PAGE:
Earlier this week, Katherine Damkohler wrote a post for the ARTSblog website called Arts Integration Isn’t Enough. (This blog is no longer available, so I can’t share the link.)
It reminded me of a piece I wrote a few weeks back on ArtsEd VS ArtsInt. In it, I felt the need to not only define each, but to set the record straight about how one cannot replace the other. This is a topic about which I feel strongly.
In Katherine’s post, she quite frankly and respectfully states and defends her point that arts integration cannot replace arts education.
I have seen too many schools refrain from hiring an arts teacher because they have been lulled into thinking that training a classroom teacher to integrate the arts into their lessons serves as an acceptable substitute for bringing a full-time arts instructor on staff.
Sending classroom teachers to summer arts integration institutes or having them work alongside a local professional artist is a wonderful way to provide professional development to teachers. However, these programs alone do not qualify classroom teachers to be the primary arts instructors for their students.
This may seem harsh, but it’s true!
With arts integration, our goal should never be to replace a student’s education in an art form, but to deepen their understanding of curriculum in various content areas, including those in the arts. Arts int helps students to process information, helps it to come alive for them, helps it to stick by catering to their creativity and multiple intelligences.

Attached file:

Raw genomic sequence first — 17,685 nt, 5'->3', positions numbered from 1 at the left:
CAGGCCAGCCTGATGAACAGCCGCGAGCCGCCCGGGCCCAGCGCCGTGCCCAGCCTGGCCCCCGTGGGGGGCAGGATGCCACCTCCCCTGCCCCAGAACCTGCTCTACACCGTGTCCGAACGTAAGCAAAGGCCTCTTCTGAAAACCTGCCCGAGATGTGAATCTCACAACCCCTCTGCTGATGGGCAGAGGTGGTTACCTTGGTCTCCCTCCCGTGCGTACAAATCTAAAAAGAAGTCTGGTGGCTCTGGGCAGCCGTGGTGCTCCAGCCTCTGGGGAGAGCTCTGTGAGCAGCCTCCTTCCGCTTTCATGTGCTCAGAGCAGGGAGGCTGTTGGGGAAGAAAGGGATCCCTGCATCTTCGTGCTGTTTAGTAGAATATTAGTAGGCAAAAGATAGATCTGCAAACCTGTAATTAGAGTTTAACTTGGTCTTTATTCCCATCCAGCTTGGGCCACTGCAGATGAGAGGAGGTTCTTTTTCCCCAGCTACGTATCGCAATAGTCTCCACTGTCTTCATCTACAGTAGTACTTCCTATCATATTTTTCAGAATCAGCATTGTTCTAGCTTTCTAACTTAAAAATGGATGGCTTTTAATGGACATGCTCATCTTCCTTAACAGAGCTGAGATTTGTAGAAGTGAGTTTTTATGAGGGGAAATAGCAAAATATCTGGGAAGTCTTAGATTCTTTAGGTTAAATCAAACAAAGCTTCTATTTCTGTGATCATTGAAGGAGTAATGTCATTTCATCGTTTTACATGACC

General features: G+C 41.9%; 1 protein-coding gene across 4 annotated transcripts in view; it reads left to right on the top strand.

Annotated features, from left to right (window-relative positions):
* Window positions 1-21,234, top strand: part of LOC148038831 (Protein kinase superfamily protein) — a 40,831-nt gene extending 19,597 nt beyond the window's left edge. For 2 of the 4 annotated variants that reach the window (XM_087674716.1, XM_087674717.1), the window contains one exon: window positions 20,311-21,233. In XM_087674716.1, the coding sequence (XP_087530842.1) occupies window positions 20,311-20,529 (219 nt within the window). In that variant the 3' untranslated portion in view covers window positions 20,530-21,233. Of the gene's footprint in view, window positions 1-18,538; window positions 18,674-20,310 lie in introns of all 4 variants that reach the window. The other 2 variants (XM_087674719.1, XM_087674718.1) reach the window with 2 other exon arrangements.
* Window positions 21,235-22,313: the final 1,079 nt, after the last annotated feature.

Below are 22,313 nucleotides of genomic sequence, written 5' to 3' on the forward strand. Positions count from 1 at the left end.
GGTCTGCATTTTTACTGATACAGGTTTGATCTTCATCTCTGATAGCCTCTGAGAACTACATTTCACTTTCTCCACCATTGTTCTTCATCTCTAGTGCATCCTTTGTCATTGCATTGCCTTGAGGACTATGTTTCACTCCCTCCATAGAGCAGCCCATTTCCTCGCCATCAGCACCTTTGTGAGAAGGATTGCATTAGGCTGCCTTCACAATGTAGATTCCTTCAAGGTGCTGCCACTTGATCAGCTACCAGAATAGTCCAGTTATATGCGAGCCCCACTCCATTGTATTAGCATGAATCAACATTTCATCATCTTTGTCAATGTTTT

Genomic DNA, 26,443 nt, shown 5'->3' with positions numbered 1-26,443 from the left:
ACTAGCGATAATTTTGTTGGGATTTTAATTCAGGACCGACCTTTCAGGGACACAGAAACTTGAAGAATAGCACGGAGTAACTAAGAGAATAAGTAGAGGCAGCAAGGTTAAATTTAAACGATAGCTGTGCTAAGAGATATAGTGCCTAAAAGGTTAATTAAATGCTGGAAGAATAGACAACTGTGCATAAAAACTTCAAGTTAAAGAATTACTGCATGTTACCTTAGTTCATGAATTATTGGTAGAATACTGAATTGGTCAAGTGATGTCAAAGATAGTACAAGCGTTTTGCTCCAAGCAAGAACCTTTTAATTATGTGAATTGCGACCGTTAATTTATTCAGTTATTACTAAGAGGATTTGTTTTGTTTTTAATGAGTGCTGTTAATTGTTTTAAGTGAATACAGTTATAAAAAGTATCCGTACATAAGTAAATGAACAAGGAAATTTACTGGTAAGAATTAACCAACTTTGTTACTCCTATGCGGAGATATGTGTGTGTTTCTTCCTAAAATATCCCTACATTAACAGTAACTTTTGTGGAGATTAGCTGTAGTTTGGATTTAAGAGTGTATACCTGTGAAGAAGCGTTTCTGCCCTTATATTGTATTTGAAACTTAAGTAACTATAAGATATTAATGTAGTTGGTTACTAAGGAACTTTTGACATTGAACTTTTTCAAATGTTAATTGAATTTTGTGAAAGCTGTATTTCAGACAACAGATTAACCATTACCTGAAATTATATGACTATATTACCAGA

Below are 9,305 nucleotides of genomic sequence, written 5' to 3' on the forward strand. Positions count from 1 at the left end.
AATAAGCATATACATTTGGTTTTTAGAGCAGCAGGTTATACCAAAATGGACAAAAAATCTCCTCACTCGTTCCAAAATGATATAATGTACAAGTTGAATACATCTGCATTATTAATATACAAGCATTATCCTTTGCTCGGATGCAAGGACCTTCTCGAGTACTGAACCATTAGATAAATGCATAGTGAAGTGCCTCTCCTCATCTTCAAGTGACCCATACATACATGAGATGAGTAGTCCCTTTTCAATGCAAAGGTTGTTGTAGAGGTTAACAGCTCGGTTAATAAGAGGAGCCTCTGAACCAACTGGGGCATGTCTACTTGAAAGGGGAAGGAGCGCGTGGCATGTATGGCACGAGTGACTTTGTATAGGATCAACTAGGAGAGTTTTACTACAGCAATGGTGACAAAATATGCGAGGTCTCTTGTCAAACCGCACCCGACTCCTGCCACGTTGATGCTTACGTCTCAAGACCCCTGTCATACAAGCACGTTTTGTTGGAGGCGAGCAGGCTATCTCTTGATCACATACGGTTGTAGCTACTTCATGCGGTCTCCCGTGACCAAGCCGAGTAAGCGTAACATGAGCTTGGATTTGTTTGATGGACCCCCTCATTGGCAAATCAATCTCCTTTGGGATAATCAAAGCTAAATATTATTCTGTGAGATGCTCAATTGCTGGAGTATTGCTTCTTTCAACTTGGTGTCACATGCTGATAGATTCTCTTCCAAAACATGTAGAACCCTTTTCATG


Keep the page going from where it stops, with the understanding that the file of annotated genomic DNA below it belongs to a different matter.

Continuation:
Teachers who want to explore arts integration further should be encouraged to attend professional development that instructs them on the creative process as a learning process, to attend workshops and courses where they are able to dig deep into their own creativity and learn how to empower their students to do the same to help them learn. (Get inspired to be inspiring!) And they should be encouraged to do so without the fear that they are being expected to teach the arts.
That’s where many teachers find the road block, when they think that arts integration means they have to have a huge knowledge base of varying art forms before they introduce it to their students. Katherine’s piece should then be a sigh of relief.
The arts are not learned through osmosis. It takes years to master an art form. Learning how to read music, play an instrument, perform dance, or create theatre takes both discipline and skill.
No one expects an arts integration teacher to be an expert in the arts. Our job then becomes that of coaching and inspiring.